One, there has to be a kind of recognition that a Foreign Service career is not just a job. You have to live it. It is a lifestyle. You have to look at your life and at the sacrifices you have to make. There are a lot of parallels to being in the military or being in industry or just being in a life in medicine. You have got to embrace that lifestyle. Like I said it’s a vocation. So you have to take that on board first: that you will be moving all the time and you will not necessarily be spending your life in very cushy places. You have to be worldwide. You are going to be living a life with your family, and literally you will be moving yourself, your spouse, your kids, your cats and dogs, every two or three years. Learning different languages, cultures. The fundamental role is that you are serving the government and representing our country and our government abroad, wherever you go. And you have to have that understanding first of all. You’re not going to be working in Paris, London, Rome, or Tokyo all the time. You will be working in other places. You have to accept the fact that you may be separated from family. You take that on board and you recognize that your job is to advocate as effectively and as forcefully as you can for the interests of the United States’ government. That is our job.
So, how to be an effective communicator? The preparation comes in, for example, when you’re a student at Yale, as an undergraduate or graduate student: the best thing is to be as well-rounded in your education as possible. It may be old-fashioned to say this, but a liberal arts education is perhaps the best preparation for engaging the planet, engaging the world. To engage in the Foreign Service, or in development work, or in international relations itself, you have to have a broad understanding of so many different disciplines to have an appreciation for where you are, what you can do, and where can you go. Being as well-read and well-rounded as possible is what is important — if you are not interested in the world, if you are not interested in foreign culture, then the Foreign Service is probably not for you! And it isn’t just for students studying political science or economics — all disciplines are adaptable to the world of diplomacy. It is just that for all areas you have to be able to understand it in a global context — in an interdisciplinary context. So you have to have that appreciation.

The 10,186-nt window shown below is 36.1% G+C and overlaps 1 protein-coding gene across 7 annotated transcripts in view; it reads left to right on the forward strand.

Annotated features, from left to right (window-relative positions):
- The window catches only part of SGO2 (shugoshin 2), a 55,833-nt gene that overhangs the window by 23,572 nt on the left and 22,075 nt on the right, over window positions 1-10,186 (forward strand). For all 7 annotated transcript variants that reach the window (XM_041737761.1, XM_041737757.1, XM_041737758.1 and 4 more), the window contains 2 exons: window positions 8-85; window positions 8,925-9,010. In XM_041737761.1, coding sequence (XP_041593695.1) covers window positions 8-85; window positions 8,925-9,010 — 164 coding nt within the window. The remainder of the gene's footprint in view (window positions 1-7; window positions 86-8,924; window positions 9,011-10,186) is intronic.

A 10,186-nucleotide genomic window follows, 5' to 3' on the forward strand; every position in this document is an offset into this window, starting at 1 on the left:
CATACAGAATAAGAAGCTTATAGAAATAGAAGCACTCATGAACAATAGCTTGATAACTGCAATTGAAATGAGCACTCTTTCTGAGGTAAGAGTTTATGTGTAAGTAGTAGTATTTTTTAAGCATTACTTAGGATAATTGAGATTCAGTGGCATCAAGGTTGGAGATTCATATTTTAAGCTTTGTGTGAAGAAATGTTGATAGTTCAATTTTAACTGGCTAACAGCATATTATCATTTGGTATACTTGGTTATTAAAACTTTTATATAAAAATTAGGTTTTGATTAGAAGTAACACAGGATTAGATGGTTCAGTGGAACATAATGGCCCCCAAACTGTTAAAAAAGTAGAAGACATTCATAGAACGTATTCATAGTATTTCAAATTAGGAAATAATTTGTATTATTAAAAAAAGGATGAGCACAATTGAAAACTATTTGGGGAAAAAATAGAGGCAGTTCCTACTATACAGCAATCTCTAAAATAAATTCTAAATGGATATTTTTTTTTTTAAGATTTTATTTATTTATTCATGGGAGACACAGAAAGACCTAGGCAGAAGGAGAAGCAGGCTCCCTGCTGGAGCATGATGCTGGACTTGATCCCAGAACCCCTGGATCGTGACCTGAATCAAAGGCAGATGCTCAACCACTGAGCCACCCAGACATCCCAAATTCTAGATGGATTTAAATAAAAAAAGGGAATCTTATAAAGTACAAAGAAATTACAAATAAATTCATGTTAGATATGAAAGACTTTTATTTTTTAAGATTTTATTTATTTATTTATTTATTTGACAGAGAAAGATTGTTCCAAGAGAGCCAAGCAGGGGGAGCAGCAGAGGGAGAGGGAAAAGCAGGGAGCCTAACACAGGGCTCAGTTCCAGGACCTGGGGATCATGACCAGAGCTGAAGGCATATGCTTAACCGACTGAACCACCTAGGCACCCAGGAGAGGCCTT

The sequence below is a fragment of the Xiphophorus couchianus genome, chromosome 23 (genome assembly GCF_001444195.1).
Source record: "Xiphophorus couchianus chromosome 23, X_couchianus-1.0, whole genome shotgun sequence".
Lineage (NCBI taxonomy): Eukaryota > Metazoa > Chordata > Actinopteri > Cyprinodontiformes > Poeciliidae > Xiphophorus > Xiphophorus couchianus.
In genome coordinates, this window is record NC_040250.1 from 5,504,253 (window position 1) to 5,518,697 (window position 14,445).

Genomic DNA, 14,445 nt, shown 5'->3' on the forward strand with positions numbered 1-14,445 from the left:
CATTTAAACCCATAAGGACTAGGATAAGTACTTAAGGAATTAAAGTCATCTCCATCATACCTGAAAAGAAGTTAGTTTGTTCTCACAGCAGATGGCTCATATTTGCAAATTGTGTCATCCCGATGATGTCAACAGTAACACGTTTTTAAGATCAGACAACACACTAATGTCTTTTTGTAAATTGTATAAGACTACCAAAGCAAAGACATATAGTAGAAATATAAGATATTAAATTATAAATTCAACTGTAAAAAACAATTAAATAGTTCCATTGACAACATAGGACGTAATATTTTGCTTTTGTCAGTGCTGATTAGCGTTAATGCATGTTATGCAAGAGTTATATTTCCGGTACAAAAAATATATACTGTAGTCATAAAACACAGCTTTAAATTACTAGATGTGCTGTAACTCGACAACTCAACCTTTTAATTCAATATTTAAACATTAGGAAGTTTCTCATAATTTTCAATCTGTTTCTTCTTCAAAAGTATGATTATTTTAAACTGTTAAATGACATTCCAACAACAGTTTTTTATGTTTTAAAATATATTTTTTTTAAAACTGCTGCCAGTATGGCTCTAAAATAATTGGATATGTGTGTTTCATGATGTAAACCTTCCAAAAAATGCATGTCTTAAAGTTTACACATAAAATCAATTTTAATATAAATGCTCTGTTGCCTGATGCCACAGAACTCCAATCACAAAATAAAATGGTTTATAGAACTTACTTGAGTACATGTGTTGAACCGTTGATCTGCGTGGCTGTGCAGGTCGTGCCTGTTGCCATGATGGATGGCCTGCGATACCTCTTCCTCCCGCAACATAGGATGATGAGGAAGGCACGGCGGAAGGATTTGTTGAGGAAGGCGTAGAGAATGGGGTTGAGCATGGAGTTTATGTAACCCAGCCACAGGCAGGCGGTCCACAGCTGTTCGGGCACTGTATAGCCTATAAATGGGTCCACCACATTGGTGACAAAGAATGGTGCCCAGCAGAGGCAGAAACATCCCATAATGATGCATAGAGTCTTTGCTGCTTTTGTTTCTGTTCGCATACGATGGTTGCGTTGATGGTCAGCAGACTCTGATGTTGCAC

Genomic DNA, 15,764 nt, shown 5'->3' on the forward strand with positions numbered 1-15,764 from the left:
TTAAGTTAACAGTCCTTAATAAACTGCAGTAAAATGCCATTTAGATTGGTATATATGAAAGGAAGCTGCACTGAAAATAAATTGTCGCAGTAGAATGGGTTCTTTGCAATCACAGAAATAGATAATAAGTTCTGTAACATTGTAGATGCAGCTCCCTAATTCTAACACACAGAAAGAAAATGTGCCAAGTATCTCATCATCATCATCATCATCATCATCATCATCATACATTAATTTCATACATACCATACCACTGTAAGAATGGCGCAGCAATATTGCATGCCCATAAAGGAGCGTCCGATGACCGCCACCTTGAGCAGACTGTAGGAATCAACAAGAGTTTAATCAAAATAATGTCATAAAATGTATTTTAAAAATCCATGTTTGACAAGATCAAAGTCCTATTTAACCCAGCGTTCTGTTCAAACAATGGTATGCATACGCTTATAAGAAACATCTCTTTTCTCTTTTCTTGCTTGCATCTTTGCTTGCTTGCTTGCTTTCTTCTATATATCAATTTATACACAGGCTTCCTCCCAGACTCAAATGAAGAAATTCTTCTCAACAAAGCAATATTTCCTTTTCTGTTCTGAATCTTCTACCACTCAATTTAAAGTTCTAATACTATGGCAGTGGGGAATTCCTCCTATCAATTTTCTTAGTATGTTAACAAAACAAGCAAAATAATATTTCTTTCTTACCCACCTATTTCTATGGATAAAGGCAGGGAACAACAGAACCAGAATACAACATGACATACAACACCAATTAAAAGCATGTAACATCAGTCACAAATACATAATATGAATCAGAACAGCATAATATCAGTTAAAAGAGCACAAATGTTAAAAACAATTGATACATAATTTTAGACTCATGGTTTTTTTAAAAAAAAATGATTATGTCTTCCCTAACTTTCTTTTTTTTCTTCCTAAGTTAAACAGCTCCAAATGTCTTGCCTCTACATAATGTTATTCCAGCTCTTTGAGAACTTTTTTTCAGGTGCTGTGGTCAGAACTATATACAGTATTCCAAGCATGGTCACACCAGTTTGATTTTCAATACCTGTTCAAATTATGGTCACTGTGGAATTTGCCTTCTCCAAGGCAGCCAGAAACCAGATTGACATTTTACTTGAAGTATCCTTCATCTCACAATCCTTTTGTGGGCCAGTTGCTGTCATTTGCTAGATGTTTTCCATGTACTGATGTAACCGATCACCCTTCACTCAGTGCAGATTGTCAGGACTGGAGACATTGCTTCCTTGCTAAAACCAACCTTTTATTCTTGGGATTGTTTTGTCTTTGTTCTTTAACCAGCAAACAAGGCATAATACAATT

Basically, being well-rounded, having global views, and being good in communication — you have to be able to communicate clearly. You would be surprised by how many people have difficulty with the essay portion, so having a good grasp of writing skills and communication skills is absolutely essential. If you have a foreign language, that is great. If you don’t, the Foreign Service will give you one. In our career you must know a foreign language or two. Speaking of preparation, you should take interest in all things — culture, disciplines like development economics or international economics, or whatever it is, and not just focusing on one region of the world. You have to have an appreciation of being global…
The Politic: Well that sounds like many Yale students could maybe fit that!
[Laughs] Oh I think a lot of them could!
The Politic: So, what has been the most challenging experience you have faced as a Foreign Service official?